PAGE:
HARRISBURG - Four lawyers, including the top aide to the Pennsylvania attorney general, told a state Senate panel Monday that a bill to let child sex-abuse victims sue for decades-old attacks would violate the state's constitution and ultimately fail if challenged in the courts.
"However righteous the policy goals behind [the bill], the General Assembly in its zeal cannot overrule a state constitutional right," said Bruce L. Castor Jr., the former Montgomery County prosecutor who was appointed solicitor general this year by Attorney General Kathleen G. Kane.
A fifth lawyer said the measure was constitutional, urging lawmakers to clear its path and let the courts decide its legality. "If this body wanted to help victims, it could," said Marci Hamilton, the lone representative of victims to testify. "It's very simple. It's very, very simple."
The four-hour Senate Judiciary Committee hearing drew a packed crowd and fueled Capitol rallies before and after the proceeding. It ended without a vote or even a timetable for action; State Sen. Stewart Greenleaf (R., Montgomery), the committee chair, said he was unsure when the committee or full Senate would act on the bill, which has cleared the House.
Victim advocates maintain that the legislation would deliver justice for victims. Opponents, including the Catholic Church, have complained that it could unfairly expose dioceses and parishes to a devastating wave of lawsuits for misconduct that occurred decades ago.
Greenleaf, who has not taken a public stance, conveyed skepticism from the outset. "Two wrongs don't make a right," he told the crowd. "If there is a problem with the statute, we should find it now."
The parade of witnesses included the state's two highest-ranking prosecutors, each with differing messages.
Kane, whose office this year announced grand jury investigations into decades of clergy sex abuse against children in the Altoona-Johnstown Diocese, implored senators to pass the bill without amending it.
"I am asking you - I am begging you - to pass that bill immediately," said Kane, whose suspended law license prevents her from issuing legal opinions for the office. "Do whatever needs to be done."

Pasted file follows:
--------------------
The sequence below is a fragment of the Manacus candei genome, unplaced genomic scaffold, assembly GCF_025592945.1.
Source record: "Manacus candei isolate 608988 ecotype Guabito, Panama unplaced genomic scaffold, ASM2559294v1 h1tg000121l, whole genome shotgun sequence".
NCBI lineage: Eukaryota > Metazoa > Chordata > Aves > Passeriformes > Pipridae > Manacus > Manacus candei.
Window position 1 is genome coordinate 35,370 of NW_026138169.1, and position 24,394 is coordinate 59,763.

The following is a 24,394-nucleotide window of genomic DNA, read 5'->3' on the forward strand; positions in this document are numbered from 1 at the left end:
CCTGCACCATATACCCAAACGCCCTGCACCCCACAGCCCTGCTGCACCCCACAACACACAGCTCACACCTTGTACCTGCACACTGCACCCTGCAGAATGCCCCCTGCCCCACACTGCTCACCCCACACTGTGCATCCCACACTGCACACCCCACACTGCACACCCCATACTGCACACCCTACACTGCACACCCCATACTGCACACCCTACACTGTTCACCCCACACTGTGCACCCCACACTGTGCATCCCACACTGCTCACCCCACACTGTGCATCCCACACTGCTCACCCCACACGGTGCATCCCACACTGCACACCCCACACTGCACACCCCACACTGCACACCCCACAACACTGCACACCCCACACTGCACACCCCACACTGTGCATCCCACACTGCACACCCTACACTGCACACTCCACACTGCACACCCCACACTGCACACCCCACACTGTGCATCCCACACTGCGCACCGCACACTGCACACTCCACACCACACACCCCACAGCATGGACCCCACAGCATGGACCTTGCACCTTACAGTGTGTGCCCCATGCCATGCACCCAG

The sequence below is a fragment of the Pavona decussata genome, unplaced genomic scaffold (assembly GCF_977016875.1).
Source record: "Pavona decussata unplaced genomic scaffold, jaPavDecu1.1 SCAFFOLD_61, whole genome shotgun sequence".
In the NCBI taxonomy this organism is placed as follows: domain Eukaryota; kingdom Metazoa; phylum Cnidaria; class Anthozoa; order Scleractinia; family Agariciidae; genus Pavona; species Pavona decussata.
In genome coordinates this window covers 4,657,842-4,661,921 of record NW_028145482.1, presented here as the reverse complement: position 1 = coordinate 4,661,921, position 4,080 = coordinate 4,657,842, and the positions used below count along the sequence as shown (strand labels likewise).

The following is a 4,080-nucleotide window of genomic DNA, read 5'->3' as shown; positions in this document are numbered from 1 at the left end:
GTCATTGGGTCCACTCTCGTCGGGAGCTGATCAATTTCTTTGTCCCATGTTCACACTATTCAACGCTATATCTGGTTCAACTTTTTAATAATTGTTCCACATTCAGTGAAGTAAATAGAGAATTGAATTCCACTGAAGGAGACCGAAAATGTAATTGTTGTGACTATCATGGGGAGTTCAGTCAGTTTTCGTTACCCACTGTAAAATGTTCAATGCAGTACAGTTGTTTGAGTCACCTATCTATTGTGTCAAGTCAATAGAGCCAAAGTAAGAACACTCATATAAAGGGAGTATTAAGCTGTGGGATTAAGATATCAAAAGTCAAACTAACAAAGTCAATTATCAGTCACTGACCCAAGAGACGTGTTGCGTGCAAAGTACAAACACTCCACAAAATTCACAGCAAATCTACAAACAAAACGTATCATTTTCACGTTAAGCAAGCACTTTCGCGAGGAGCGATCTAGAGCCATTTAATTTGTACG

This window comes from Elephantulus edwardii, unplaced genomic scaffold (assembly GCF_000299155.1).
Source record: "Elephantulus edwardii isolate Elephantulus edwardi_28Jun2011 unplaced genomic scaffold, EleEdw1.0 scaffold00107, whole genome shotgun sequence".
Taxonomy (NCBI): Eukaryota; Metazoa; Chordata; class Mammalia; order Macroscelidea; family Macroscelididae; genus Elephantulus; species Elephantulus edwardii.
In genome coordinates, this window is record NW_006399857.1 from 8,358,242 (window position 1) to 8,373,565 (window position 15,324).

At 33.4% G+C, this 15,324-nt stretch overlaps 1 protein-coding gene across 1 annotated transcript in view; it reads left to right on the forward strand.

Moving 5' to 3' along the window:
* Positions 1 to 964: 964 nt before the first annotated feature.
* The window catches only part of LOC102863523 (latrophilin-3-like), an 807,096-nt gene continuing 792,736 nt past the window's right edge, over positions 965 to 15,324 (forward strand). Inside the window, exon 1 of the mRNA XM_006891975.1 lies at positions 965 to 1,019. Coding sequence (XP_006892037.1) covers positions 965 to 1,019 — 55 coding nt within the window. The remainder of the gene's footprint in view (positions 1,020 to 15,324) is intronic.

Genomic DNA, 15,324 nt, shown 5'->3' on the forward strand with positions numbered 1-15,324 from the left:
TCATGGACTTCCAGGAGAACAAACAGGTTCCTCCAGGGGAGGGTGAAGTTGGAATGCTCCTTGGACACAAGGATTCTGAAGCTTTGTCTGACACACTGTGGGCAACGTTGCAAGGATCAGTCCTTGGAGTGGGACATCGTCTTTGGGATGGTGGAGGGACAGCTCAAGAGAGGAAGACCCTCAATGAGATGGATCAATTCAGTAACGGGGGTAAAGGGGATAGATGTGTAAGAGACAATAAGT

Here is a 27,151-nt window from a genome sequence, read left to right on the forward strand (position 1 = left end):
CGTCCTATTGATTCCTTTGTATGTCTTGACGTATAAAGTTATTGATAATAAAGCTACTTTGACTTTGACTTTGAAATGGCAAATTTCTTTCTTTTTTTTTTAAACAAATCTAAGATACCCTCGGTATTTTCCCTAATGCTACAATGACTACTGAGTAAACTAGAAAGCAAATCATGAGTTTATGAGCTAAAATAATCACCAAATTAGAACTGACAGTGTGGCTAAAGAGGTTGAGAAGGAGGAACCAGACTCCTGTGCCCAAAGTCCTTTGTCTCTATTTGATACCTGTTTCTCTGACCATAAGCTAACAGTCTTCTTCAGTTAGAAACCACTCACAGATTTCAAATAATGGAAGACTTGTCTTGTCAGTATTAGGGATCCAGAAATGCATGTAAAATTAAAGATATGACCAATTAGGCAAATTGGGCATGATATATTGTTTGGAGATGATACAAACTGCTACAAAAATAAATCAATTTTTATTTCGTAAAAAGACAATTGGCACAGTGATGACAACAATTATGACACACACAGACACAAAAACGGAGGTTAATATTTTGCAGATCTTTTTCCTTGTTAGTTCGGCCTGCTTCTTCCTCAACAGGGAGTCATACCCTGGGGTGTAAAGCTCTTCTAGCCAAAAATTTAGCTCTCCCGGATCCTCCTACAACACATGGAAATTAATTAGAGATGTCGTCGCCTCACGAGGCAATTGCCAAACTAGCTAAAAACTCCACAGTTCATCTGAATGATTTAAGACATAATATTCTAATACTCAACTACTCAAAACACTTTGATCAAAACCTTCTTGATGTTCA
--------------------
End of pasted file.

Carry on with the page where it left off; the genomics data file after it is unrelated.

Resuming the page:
Minutes later, she was followed by Castor, her top aide. He contended that the legislature could not retroactively apply the law and let victims file civil suits over decades-old abuse because the constitution's remedies clause bars people from being liable for claims after a statute of limitations has expired.
Three others said much the same.
Supporters of the bill say that's an inaccurate interpretation of current law.
One law professor, Bruce Antkowiak of St. Vincent College, also noted that the state Supreme Court has not addressed this specific issue.
Hamilton, a University of Pennsylvania law professor who has studied civil statute changes and represented abuse victims in lawsuits, echoed that point during her testimony.
"The law is clear," Hamilton said. "The Pennsylvania Supreme Court has not yet ruled on this."
State Sen. John Rafferty Jr. (R., Montgomery), the committee vice chairman and the Republican nominee for state attorney general, said he was "anxious" to support the bill, but would consider amendments. He was clearer, however, on who should vet the constitutionality issue.
Such decisions, Rafferty said, "are better made by people wearing black robes."
Approved in the House by a 180-15 vote in April, the bill may not come up for a vote before July 1, when legislators typically break until September, Greenleaf said.
Before the hearing, a victims' attorney had called on Greenleaf to remove himself from the matter because his law firm, Elliott Greenleaf, fought the constitutionality of a similar law in 2008, while representing a Catholic religious order sued by an abuse victim.
Greenleaf made no mention of it during the hearing, but afterward told reporters that he had consulted with Megan Martin, parliamentarian of the Senate, and she found no conflict.
Still, advocates left the proceeding unhappy, complaining that the witness list was stacked with opponents of the bill. After the hearing ended, Rep. Mark Rozzi (D., Berks), one of the most ardent backers of the House bill, approached Greenleaf during what appeared to be a testy exchange.
"If this was fair, how would you have the attorney for the Catholic Conference and the attorney for the Insurance Federation testify?" Rozzi, him self a clergy sex-abuse victim, later said. "They are anything but fair. I've never been so hoodwinked in my life."
In a statement, a spokeswoman for the Catholic Conference, which lobbies on behalf of the state's 10 dioceses, reiterated the church's commitment to helping abuse victims.
"The Catholic Church has learned hard lessons regarding child sexual abuse and has taken responsibility for the abuse that has occurred within its ranks," spokeswoman Amy Hill said. "The dioceses across Pennsylvania have implemented changes that offer assistance to abuse survivors and affirm that they are not at fault for the crimes committed against them."